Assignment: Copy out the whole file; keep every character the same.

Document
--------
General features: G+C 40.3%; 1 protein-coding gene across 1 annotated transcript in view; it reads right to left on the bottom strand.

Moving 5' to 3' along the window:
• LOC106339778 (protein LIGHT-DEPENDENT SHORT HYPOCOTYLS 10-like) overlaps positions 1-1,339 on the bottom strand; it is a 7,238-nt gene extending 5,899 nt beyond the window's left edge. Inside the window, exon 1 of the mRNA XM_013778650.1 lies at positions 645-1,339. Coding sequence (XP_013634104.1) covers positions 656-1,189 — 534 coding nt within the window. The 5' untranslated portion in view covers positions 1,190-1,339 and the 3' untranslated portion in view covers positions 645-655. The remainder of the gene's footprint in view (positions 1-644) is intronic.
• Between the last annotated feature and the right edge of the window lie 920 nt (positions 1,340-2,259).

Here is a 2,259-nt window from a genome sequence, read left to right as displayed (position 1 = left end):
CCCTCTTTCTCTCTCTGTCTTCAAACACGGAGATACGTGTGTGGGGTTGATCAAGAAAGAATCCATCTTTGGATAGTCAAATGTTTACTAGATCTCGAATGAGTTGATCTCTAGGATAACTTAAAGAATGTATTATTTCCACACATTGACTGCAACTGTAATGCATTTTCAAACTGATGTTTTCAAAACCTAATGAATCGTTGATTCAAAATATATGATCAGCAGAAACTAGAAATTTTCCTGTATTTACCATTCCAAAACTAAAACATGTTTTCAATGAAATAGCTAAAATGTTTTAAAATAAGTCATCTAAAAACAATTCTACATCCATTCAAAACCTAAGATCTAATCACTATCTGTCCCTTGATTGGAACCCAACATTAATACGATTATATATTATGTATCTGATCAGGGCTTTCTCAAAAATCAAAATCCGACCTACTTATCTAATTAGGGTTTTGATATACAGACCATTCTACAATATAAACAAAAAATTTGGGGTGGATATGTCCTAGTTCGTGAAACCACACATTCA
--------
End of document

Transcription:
General features: G+C 40.3%; 1 protein-coding gene across 1 annotated transcript in view; it reads right to left on the bottom strand.

Moving 5' to 3' along the window:
• LOC106339778 (protein LIGHT-DEPENDENT SHORT HYPOCOTYLS 10-like) overlaps positions 1-1,339 on the bottom strand; it is a 7,238-nt gene extending 5,899 nt beyond the window's left edge. Inside the window, exon 1 of the mRNA XM_013778650.1 lies at positions 645-1,339. Coding sequence (XP_013634104.1) covers positions 656-1,189 — 534 coding nt within the window. The 5' untranslated portion in view covers positions 1,190-1,339 and the 3' untranslated portion in view covers positions 645-655. The remainder of the gene's footprint in view (positions 1-644) is intronic.
• Between the last annotated feature and the right edge of the window lie 920 nt (positions 1,340-2,259).

Here is a 2,259-nt window from a genome sequence, read left to right as displayed (position 1 = left end):
CCCTCTTTCTCTCTCTGTCTTCAAACACGGAGATACGTGTGTGGGGTTGATCAAGAAAGAATCCATCTTTGGATAGTCAAATGTTTACTAGATCTCGAATGAGTTGATCTCTAGGATAACTTAAAGAATGTATTATTTCCACACATTGACTGCAACTGTAATGCATTTTCAAACTGATGTTTTCAAAACCTAATGAATCGTTGATTCAAAATATATGATCAGCAGAAACTAGAAATTTTCCTGTATTTACCATTCCAAAACTAAAACATGTTTTCAATGAAATAGCTAAAATGTTTTAAAATAAGTCATCTAAAAACAATTCTACATCCATTCAAAACCTAAGATCTAATCACTATCTGTCCCTTGATTGGAACCCAACATTAATACGATTATATATTATGTATCTGATCAGGGCTTTCTCAAAAATCAAAATCCGACCTACTTATCTAATTAGGGTTTTGATATACAGACCATTCTACAATATAAACAAAAAATTTGGGGTGGATATGTCCTAGTTCGTGAAACCACACATTCA